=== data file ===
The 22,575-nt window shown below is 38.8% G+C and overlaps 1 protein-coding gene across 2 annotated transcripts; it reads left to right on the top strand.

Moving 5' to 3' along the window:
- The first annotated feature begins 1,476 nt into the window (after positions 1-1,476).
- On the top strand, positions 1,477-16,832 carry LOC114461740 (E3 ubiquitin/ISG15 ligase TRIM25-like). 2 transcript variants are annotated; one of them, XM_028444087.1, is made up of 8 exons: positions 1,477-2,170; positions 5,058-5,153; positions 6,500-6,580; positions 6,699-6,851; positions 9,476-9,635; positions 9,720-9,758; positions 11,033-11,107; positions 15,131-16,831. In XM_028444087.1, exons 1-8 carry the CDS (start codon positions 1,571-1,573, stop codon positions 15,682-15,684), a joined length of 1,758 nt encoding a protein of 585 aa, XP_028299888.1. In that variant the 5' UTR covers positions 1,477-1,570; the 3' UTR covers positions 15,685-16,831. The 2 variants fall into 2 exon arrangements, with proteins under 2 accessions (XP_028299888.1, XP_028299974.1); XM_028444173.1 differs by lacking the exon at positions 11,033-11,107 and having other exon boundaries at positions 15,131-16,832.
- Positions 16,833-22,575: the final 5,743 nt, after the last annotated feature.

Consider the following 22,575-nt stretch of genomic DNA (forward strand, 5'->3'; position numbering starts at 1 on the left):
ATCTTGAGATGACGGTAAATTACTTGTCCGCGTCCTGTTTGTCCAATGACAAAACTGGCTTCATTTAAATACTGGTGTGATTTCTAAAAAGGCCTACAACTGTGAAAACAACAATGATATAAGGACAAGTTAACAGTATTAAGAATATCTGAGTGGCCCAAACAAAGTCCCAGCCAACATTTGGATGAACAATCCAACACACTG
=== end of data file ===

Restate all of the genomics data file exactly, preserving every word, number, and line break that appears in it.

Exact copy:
The 22,575-nt window shown below is 38.8% G+C and overlaps 1 protein-coding gene across 2 annotated transcripts; it reads left to right on the top strand.

Moving 5' to 3' along the window:
- The first annotated feature begins 1,476 nt into the window (after positions 1-1,476).
- On the top strand, positions 1,477-16,832 carry LOC114461740 (E3 ubiquitin/ISG15 ligase TRIM25-like). 2 transcript variants are annotated; one of them, XM_028444087.1, is made up of 8 exons: positions 1,477-2,170; positions 5,058-5,153; positions 6,500-6,580; positions 6,699-6,851; positions 9,476-9,635; positions 9,720-9,758; positions 11,033-11,107; positions 15,131-16,831. In XM_028444087.1, exons 1-8 carry the CDS (start codon positions 1,571-1,573, stop codon positions 15,682-15,684), a joined length of 1,758 nt encoding a protein of 585 aa, XP_028299888.1. In that variant the 5' UTR covers positions 1,477-1,570; the 3' UTR covers positions 15,685-16,831. The 2 variants fall into 2 exon arrangements, with proteins under 2 accessions (XP_028299888.1, XP_028299974.1); XM_028444173.1 differs by lacking the exon at positions 11,033-11,107 and having other exon boundaries at positions 15,131-16,832.
- Positions 16,833-22,575: the final 5,743 nt, after the last annotated feature.

Consider the following 22,575-nt stretch of genomic DNA (forward strand, 5'->3'; position numbering starts at 1 on the left):
ATCTTGAGATGACGGTAAATTACTTGTCCGCGTCCTGTTTGTCCAATGACAAAACTGGCTTCATTTAAATACTGGTGTGATTTCTAAAAAGGCCTACAACTGTGAAAACAACAATGATATAAGGACAAGTTAACAGTATTAAGAATATCTGAGTGGCCCAAACAAAGTCCCAGCCAACATTTGGATGAACAATCCAACACACTG